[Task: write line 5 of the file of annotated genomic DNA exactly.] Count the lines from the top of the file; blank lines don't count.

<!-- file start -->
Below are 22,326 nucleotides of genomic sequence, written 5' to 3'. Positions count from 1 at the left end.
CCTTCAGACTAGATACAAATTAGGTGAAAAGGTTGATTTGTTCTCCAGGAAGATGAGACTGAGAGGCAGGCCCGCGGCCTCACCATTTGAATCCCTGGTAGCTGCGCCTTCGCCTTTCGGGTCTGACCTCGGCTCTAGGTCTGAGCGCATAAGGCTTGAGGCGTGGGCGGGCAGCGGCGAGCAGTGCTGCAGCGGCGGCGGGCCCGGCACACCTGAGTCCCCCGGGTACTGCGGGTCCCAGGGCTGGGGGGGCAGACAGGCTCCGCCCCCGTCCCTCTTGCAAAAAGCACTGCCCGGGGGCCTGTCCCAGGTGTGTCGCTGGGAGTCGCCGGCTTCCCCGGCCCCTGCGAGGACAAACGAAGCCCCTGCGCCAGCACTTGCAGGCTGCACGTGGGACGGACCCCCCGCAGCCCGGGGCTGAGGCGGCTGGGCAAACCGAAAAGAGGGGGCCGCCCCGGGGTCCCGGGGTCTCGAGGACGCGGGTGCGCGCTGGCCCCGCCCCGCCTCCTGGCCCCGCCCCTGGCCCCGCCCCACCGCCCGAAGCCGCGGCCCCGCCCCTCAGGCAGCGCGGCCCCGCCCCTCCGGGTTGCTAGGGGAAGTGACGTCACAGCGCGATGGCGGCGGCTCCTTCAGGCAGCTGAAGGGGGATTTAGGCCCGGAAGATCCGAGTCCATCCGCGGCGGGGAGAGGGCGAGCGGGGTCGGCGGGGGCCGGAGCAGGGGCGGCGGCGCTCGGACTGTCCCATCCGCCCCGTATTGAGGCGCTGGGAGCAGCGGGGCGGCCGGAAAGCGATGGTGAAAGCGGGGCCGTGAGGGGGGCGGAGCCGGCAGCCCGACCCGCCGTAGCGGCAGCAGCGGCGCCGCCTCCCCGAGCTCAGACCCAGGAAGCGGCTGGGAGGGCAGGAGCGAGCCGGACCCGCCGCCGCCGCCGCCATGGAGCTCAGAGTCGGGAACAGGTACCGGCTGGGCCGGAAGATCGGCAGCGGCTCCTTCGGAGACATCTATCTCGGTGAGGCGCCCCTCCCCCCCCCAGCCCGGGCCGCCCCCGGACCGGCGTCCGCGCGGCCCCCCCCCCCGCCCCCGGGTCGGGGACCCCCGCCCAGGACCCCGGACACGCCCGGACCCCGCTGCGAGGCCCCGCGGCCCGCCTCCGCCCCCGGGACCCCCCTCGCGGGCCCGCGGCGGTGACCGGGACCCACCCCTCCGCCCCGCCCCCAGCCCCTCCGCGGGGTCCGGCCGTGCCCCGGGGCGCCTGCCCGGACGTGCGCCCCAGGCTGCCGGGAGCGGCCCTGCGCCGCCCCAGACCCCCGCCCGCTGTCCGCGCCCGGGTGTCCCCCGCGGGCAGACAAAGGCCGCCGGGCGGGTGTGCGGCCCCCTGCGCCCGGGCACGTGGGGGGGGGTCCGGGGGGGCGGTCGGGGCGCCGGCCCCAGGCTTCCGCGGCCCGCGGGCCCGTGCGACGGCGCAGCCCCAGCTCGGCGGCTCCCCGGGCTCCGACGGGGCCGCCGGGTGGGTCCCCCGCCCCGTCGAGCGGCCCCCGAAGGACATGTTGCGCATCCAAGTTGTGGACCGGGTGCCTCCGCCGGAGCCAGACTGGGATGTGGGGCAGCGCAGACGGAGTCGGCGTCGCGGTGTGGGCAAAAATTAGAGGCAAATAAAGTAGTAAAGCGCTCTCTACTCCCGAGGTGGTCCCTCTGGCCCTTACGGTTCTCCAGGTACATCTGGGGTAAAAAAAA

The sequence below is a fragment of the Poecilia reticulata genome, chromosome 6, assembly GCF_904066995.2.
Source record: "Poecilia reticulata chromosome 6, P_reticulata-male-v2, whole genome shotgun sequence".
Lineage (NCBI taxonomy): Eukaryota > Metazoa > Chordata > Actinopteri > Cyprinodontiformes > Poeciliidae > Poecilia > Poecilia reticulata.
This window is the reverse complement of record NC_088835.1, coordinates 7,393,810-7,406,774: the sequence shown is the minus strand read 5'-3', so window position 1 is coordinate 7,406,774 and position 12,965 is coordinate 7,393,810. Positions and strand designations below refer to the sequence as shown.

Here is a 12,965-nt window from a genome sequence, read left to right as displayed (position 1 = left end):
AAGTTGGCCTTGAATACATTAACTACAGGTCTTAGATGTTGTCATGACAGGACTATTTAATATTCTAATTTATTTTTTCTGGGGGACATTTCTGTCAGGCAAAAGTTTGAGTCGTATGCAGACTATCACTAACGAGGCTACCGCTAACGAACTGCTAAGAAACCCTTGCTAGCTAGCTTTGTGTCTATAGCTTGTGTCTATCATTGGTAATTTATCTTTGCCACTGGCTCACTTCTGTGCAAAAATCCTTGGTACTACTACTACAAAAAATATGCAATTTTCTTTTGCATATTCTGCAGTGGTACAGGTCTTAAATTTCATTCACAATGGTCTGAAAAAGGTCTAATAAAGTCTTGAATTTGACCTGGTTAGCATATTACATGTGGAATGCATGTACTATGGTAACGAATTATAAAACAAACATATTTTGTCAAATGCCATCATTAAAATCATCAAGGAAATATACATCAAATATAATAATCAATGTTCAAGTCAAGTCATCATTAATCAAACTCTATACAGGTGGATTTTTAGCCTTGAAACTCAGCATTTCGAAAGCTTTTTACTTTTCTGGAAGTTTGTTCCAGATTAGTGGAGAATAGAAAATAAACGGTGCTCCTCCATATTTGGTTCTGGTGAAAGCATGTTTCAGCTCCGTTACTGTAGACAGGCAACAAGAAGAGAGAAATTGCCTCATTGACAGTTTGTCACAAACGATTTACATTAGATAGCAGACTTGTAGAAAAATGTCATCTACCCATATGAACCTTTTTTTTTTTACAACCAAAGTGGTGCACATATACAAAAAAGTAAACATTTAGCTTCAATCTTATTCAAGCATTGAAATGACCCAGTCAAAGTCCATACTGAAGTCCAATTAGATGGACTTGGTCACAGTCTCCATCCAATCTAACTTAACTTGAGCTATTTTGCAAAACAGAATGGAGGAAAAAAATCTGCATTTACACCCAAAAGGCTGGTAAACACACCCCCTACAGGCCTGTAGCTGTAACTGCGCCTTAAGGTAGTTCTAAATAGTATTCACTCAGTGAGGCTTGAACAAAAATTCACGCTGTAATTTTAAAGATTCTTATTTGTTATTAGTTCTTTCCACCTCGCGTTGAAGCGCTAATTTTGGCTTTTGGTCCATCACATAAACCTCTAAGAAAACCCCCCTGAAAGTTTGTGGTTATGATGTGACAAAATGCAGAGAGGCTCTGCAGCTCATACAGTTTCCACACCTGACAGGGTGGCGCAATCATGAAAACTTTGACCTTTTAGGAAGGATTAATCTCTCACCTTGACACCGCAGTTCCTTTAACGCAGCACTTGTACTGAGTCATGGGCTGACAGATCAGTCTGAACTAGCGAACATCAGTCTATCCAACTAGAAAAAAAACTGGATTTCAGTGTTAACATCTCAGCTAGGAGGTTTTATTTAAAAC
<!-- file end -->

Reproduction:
Lineage (NCBI taxonomy): Eukaryota > Metazoa > Chordata > Actinopteri > Cyprinodontiformes > Poeciliidae > Poecilia > Poecilia reticulata.